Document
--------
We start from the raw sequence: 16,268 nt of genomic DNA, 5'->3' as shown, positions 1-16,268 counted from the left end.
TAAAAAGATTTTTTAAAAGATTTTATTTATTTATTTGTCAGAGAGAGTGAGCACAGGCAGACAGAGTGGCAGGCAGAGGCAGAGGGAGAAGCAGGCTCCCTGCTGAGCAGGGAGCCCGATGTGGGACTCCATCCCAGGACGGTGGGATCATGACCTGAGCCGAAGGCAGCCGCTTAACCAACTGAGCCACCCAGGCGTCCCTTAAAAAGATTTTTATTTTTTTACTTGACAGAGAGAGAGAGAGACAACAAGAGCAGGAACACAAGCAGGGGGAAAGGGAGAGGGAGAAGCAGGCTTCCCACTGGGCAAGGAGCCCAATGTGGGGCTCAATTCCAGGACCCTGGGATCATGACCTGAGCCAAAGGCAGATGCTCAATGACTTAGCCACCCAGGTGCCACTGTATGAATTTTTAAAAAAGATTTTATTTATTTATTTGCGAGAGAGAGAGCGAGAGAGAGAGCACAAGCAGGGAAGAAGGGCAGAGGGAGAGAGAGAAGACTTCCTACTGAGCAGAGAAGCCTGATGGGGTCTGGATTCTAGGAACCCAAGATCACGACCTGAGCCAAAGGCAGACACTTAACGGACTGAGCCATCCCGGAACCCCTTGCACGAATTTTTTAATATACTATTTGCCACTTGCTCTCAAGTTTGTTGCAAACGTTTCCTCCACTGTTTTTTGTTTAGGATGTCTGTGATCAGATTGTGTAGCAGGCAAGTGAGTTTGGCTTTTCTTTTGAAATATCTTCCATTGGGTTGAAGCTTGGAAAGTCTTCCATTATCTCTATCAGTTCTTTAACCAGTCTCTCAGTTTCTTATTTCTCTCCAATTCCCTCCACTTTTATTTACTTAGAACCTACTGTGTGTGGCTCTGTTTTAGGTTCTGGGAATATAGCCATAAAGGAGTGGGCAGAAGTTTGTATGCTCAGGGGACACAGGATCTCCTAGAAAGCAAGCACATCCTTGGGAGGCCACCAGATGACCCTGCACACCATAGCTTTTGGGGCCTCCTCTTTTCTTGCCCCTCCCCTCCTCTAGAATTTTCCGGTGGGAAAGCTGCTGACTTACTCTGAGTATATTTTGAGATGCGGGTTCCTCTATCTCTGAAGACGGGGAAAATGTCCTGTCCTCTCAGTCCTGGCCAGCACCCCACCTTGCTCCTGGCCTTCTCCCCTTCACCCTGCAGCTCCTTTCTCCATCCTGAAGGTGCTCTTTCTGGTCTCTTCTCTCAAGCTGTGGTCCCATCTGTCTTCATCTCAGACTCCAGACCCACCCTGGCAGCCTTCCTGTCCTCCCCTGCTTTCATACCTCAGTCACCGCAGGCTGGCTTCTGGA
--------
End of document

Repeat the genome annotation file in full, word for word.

We start from the raw sequence: 16,268 nt of genomic DNA, 5'->3' as shown, positions 1-16,268 counted from the left end.
TAAAAAGATTTTTTAAAAGATTTTATTTATTTATTTGTCAGAGAGAGTGAGCACAGGCAGACAGAGTGGCAGGCAGAGGCAGAGGGAGAAGCAGGCTCCCTGCTGAGCAGGGAGCCCGATGTGGGACTCCATCCCAGGACGGTGGGATCATGACCTGAGCCGAAGGCAGCCGCTTAACCAACTGAGCCACCCAGGCGTCCCTTAAAAAGATTTTTATTTTTTTACTTGACAGAGAGAGAGAGAGACAACAAGAGCAGGAACACAAGCAGGGGGAAAGGGAGAGGGAGAAGCAGGCTTCCCACTGGGCAAGGAGCCCAATGTGGGGCTCAATTCCAGGACCCTGGGATCATGACCTGAGCCAAAGGCAGATGCTCAATGACTTAGCCACCCAGGTGCCACTGTATGAATTTTTAAAAAAGATTTTATTTATTTATTTGCGAGAGAGAGAGCGAGAGAGAGAGCACAAGCAGGGAAGAAGGGCAGAGGGAGAGAGAGAAGACTTCCTACTGAGCAGAGAAGCCTGATGGGGTCTGGATTCTAGGAACCCAAGATCACGACCTGAGCCAAAGGCAGACACTTAACGGACTGAGCCATCCCGGAACCCCTTGCACGAATTTTTTAATATACTATTTGCCACTTGCTCTCAAGTTTGTTGCAAACGTTTCCTCCACTGTTTTTTGTTTAGGATGTCTGTGATCAGATTGTGTAGCAGGCAAGTGAGTTTGGCTTTTCTTTTGAAATATCTTCCATTGGGTTGAAGCTTGGAAAGTCTTCCATTATCTCTATCAGTTCTTTAACCAGTCTCTCAGTTTCTTATTTCTCTCCAATTCCCTCCACTTTTATTTACTTAGAACCTACTGTGTGTGGCTCTGTTTTAGGTTCTGGGAATATAGCCATAAAGGAGTGGGCAGAAGTTTGTATGCTCAGGGGACACAGGATCTCCTAGAAAGCAAGCACATCCTTGGGAGGCCACCAGATGACCCTGCACACCATAGCTTTTGGGGCCTCCTCTTTTCTTGCCCCTCCCCTCCTCTAGAATTTTCCGGTGGGAAAGCTGCTGACTTACTCTGAGTATATTTTGAGATGCGGGTTCCTCTATCTCTGAAGACGGGGAAAATGTCCTGTCCTCTCAGTCCTGGCCAGCACCCCACCTTGCTCCTGGCCTTCTCCCCTTCACCCTGCAGCTCCTTTCTCCATCCTGAAGGTGCTCTTTCTGGTCTCTTCTCTCAAGCTGTGGTCCCATCTGTCTTCATCTCAGACTCCAGACCCACCCTGGCAGCCTTCCTGTCCTCCCCTGCTTTCATACCTCAGTCACCGCAGGCTGGCTTCTGGA